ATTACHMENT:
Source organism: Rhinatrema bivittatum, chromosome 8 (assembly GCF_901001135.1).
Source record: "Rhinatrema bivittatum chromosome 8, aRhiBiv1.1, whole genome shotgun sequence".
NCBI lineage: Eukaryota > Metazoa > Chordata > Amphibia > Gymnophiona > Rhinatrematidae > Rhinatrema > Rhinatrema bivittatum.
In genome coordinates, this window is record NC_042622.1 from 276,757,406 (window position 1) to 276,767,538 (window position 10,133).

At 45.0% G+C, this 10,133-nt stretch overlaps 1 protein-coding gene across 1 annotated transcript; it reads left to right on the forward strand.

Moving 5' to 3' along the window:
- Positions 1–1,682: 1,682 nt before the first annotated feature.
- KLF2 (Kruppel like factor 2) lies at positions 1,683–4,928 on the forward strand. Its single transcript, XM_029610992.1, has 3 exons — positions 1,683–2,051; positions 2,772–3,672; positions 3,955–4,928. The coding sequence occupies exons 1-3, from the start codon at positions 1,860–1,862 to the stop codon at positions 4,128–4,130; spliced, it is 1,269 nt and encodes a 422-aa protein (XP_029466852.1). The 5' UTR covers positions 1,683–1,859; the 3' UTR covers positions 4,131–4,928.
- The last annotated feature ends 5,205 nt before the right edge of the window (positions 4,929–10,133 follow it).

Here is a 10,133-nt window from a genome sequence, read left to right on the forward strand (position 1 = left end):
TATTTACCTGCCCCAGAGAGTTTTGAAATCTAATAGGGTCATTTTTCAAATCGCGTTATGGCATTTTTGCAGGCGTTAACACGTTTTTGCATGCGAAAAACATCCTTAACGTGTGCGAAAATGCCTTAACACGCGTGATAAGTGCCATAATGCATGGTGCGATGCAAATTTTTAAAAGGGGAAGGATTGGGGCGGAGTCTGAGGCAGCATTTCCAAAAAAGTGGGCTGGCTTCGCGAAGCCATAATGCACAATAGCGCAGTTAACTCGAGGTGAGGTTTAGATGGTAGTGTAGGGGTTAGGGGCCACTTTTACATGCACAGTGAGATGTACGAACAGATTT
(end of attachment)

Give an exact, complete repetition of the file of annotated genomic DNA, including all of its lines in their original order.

Source organism: Rhinatrema bivittatum, chromosome 8 (assembly GCF_901001135.1).
Source record: "Rhinatrema bivittatum chromosome 8, aRhiBiv1.1, whole genome shotgun sequence".
NCBI lineage: Eukaryota > Metazoa > Chordata > Amphibia > Gymnophiona > Rhinatrematidae > Rhinatrema > Rhinatrema bivittatum.
In genome coordinates, this window is record NC_042622.1 from 276,757,406 (window position 1) to 276,767,538 (window position 10,133).

At 45.0% G+C, this 10,133-nt stretch overlaps 1 protein-coding gene across 1 annotated transcript; it reads left to right on the forward strand.

Moving 5' to 3' along the window:
- Positions 1–1,682: 1,682 nt before the first annotated feature.
- KLF2 (Kruppel like factor 2) lies at positions 1,683–4,928 on the forward strand. Its single transcript, XM_029610992.1, has 3 exons — positions 1,683–2,051; positions 2,772–3,672; positions 3,955–4,928. The coding sequence occupies exons 1-3, from the start codon at positions 1,860–1,862 to the stop codon at positions 4,128–4,130; spliced, it is 1,269 nt and encodes a 422-aa protein (XP_029466852.1). The 5' UTR covers positions 1,683–1,859; the 3' UTR covers positions 4,131–4,928.
- The last annotated feature ends 5,205 nt before the right edge of the window (positions 4,929–10,133 follow it).

Here is a 10,133-nt window from a genome sequence, read left to right on the forward strand (position 1 = left end):
TATTTACCTGCCCCAGAGAGTTTTGAAATCTAATAGGGTCATTTTTCAAATCGCGTTATGGCATTTTTGCAGGCGTTAACACGTTTTTGCATGCGAAAAACATCCTTAACGTGTGCGAAAATGCCTTAACACGCGTGATAAGTGCCATAATGCATGGTGCGATGCAAATTTTTAAAAGGGGAAGGATTGGGGCGGAGTCTGAGGCAGCATTTCCAAAAAAGTGGGCTGGCTTCGCGAAGCCATAATGCACAATAGCGCAGTTAACTCGAGGTGAGGTTTAGATGGTAGTGTAGGGGTTAGGGGCCACTTTTACATGCACAGTGAGATGTACGAACAGATTT